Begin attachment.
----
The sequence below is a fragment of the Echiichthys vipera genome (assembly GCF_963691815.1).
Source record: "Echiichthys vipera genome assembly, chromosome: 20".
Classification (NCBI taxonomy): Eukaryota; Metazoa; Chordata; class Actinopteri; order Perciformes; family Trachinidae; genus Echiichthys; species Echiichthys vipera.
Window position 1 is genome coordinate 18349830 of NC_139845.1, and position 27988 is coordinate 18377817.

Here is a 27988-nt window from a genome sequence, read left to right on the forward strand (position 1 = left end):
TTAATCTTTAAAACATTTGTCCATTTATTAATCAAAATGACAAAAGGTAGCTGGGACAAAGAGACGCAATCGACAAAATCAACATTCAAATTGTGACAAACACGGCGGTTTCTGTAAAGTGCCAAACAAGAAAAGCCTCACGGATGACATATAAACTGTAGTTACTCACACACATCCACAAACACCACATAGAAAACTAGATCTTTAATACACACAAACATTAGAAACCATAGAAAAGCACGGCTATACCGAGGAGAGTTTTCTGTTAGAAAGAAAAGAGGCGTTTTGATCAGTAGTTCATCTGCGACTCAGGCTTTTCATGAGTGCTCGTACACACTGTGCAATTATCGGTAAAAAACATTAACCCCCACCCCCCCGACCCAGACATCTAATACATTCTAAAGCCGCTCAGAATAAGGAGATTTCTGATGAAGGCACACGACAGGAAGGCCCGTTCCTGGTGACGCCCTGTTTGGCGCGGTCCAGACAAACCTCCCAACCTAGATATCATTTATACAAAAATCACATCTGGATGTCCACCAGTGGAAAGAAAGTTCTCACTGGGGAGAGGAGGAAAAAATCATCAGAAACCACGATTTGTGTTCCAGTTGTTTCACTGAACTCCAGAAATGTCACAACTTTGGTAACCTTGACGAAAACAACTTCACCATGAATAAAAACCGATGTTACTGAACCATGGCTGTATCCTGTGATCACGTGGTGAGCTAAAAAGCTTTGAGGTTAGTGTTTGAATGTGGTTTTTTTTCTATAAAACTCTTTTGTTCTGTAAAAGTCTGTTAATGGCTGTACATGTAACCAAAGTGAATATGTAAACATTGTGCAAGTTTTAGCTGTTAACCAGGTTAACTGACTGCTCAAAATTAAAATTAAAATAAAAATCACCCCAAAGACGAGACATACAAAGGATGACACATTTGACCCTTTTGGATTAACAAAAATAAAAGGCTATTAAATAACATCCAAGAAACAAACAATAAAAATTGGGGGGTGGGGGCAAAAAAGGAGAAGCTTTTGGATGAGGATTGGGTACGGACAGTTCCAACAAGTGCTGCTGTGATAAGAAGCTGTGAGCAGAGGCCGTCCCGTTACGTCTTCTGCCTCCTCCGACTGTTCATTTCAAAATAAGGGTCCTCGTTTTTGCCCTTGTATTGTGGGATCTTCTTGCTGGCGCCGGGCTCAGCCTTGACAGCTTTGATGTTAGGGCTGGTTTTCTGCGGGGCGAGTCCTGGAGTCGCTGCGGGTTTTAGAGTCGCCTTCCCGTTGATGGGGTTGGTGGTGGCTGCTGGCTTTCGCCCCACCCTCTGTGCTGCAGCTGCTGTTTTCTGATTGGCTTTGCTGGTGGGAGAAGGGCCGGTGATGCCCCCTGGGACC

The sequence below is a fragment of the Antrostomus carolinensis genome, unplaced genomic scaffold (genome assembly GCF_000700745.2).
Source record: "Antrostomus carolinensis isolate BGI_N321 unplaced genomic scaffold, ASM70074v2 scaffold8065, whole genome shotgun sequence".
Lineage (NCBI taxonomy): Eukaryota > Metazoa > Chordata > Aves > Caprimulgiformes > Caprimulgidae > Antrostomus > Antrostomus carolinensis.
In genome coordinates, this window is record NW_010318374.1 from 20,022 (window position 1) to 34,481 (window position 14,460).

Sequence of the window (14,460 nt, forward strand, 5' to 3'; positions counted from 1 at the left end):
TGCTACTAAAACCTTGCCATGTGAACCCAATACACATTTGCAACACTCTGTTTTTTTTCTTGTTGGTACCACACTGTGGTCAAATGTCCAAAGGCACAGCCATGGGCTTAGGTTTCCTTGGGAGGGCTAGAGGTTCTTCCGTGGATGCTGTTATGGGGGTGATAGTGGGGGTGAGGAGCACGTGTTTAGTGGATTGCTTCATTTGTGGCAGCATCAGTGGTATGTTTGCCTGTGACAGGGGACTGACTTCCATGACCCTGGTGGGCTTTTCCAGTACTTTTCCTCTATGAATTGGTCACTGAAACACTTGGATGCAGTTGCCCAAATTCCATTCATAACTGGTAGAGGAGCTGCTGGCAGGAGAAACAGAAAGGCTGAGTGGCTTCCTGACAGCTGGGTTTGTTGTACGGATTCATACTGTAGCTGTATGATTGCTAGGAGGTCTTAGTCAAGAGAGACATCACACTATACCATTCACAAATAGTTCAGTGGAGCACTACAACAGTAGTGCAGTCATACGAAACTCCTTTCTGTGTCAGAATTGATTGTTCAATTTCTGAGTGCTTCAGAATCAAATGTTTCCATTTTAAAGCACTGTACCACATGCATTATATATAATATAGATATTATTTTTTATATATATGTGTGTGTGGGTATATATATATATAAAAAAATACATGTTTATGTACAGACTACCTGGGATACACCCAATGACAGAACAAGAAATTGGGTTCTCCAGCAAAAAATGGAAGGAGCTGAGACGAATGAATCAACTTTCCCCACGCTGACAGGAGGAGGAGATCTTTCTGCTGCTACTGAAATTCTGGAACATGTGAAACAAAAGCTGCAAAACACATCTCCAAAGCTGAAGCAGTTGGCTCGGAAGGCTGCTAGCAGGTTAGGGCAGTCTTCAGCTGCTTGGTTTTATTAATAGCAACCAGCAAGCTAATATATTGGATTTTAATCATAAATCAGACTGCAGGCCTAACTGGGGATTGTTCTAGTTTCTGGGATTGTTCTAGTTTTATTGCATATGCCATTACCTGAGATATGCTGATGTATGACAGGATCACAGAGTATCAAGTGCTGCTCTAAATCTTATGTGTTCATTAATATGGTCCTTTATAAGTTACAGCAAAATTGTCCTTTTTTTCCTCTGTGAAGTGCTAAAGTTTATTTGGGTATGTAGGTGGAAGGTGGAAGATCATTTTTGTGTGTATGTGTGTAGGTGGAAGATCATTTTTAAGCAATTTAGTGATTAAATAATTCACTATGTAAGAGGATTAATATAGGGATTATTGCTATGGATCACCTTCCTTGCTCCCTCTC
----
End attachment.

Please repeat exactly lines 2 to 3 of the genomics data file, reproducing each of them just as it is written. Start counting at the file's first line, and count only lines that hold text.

Source record: "Echiichthys vipera genome assembly, chromosome: 20".
Classification (NCBI taxonomy): Eukaryota; Metazoa; Chordata; class Actinopteri; order Perciformes; family Trachinidae; genus Echiichthys; species Echiichthys vipera.